But you don't look sick - Spoon theory

We’ve ALL heard this one, “But you don’t look sick.” Most of the time, people don’t understand what we’re dealing with. Feel free to share this with them. Then, just tell them when you’re low on spoons, or out of them. It doesn’t solve the problem, but this may help them understand. Then, come up with things you can do together when you’re low on spoons. And never, ever be afraid to accept, or even ask, for help.

I have a friend, she’s more like a little sister, who is good and understanding. She will come over and sit in front of a tv show with me, or a movie, and bring snacks and drinks. She knows that I will likely fall asleep (fatigue is an issue when you’re not sleeping well, as I’m sure you all know) and that’s ok.

Sometimes it’s about developing new strategies, and sometimes it’s about understanding that not everyone will understand, or has the ability to be “that friend” and that’s ok too. You’ll lose friends over this. It sucks, but that doesn’t make them bad people, just not the right people for you at this time.

We understand each other a little better because we can sympathize. Finding people who can empathize is tougher. And sometimes we have to train our loved ones. For example, with my husband it was about communicating with him that it’s tough for me when he says I’m doing too much, and five minutes later that I didn’t do enough. He didn’t even know he was doing it. Now he is better about letting me know early if there’s something he’d like me to do first. When I have the energy, I try to do that thing first.

And to those people who say, “You don’t LOOK sick” you can always tell them one of two things:

  1. “Thanks! It’s the new moisturizer.” Or,
  2. “Well, you don’t look stupid, but here we are.”

Your choice. :smiley:


I like this very much. I just let my wife read the spoon story. People really don’t understand how it feels. Thank you for posting this!

1 Like

Glad it helped you! It was shared with me years ago and I love it. Another friend of mine uses the idea of spell slots, from D&D/Table top gaming. (You only get so many spell slots per day and have to decide how to use them when you wake up and either study a book for mages, or pray for them in the case of priests.) If you know gamers, spells slots is an instant “Oooh! I get it!” moment. Just say, “I’m out of spell slots” and they will understand. :yum:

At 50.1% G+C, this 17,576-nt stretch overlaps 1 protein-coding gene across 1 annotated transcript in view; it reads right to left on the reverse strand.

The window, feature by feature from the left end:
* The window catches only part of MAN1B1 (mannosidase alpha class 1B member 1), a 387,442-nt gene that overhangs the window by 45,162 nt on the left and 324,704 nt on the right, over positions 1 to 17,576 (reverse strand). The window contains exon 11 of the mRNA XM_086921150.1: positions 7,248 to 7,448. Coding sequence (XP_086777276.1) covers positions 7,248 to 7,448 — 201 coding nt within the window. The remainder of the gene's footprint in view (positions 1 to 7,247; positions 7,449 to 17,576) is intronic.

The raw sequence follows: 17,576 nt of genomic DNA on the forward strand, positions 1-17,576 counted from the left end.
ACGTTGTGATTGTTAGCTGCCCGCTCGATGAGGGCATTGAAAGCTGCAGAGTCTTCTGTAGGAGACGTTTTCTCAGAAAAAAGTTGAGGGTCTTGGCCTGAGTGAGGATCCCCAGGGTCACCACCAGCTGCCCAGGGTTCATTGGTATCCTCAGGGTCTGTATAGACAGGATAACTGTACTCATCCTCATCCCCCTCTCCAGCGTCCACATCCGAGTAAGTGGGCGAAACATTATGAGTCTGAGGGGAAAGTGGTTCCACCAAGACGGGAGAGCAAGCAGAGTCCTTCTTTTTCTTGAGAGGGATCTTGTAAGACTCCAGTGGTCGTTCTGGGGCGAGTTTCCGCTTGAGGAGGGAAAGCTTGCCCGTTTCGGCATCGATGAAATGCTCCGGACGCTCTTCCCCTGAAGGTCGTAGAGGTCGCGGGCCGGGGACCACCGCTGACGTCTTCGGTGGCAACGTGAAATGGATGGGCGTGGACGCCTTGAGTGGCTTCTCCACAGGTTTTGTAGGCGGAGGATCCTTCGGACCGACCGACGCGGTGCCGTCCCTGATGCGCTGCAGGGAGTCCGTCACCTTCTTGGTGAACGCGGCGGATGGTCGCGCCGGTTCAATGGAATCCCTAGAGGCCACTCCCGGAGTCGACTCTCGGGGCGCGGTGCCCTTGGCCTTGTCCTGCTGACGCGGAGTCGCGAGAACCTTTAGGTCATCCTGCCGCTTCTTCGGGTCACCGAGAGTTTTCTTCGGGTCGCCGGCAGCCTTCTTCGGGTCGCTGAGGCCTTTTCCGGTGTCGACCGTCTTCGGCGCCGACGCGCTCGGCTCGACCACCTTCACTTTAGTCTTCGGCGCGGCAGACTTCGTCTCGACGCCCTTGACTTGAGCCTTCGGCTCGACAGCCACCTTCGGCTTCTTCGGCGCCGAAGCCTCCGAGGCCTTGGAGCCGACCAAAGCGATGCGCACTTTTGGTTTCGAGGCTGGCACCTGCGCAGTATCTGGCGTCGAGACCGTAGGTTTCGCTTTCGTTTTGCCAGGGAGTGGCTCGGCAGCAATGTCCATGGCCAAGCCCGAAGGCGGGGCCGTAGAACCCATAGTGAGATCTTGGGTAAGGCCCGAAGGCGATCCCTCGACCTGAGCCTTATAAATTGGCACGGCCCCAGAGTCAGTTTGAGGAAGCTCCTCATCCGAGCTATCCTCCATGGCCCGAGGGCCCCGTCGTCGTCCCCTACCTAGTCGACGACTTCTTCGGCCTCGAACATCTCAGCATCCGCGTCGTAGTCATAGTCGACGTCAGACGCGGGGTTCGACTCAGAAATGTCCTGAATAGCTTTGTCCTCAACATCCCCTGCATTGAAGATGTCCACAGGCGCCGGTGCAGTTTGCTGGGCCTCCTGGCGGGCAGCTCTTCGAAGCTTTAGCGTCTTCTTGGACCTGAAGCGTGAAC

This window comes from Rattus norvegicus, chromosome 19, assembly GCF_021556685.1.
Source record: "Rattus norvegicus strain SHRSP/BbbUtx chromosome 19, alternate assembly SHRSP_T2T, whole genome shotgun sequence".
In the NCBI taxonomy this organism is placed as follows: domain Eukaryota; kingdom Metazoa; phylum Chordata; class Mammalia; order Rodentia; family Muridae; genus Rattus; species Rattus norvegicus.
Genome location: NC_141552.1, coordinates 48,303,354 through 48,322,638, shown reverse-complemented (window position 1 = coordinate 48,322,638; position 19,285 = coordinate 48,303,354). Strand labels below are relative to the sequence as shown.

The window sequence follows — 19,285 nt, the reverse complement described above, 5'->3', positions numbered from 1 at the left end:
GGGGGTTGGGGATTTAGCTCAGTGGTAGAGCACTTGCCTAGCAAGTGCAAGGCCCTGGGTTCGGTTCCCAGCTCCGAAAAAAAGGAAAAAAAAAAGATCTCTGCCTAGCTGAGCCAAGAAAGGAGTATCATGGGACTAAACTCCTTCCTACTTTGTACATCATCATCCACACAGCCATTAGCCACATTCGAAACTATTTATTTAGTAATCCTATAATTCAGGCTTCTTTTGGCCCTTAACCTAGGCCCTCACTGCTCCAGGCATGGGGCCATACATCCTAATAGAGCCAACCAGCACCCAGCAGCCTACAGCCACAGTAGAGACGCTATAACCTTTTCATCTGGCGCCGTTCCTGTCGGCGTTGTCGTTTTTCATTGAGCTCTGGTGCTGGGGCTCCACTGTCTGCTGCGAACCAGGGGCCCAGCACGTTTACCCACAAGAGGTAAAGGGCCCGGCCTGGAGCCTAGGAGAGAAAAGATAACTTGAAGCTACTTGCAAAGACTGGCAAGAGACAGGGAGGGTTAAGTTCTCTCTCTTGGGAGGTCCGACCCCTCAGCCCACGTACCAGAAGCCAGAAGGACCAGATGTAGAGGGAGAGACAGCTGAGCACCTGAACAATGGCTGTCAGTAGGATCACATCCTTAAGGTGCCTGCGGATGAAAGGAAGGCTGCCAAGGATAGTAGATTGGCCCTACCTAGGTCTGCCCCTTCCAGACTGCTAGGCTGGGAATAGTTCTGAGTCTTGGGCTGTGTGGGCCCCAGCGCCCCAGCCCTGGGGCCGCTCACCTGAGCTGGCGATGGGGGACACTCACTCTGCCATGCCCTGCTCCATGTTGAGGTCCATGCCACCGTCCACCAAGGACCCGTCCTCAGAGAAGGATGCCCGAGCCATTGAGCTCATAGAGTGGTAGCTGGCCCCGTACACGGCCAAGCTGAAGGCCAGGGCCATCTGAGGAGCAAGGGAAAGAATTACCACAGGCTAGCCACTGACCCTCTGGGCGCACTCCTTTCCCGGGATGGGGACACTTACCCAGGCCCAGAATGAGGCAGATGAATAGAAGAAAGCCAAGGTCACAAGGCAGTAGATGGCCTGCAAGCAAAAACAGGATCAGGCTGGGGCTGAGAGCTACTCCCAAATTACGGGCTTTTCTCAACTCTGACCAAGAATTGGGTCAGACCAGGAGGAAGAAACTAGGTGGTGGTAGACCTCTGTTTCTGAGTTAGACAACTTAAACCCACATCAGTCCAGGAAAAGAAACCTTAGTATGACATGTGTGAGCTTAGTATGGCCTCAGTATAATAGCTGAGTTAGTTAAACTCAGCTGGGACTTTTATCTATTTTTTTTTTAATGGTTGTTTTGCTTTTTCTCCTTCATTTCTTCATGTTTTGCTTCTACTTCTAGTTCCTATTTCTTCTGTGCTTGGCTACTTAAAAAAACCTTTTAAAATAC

I just saw this and I totally agree with the way that problem. affects us. The fatique is not the only thing that I am fighting, there is the pain that goes with it. I have had to change my friends many times because I not only have CIDP, I have other diseases that increase my inability to do as they did and they did not have the ability to overlook my shortcomings. It is mind bogoling to live this life but for some reason I have lasted over 12 years with it and will continue. I have found ways to do the things that were necessary and also kept myself busy without help except from few others that recognized my problems. I have been isolated many times also because I have become deaf. I recently found a treatment for that (the cochlear implant) and am now making another new life for myself. So no matter what the problems are. there are methods tor my "madness " when I do the things that I have been told that I could not do. The same is true for all of you out there that have these problems. When your brain says you can and your body says you can’t , Listen to your brain and go ahead and do it. You will stop when the body refuses to move. You will rest and then start again later. You will accomplish something that you want.

@pdic I admire the strength that you have found to persevere through hard times. Our body and mind often can disagree and it takes a lot of willpower to choose to listen to your brain when our body is saying we cannot fight on. The “spoon theory” really puts into perspective all of the things others may take for granted. Even with limits on how many spoons you have, we can choose to continue to fight on and live life to the fullest.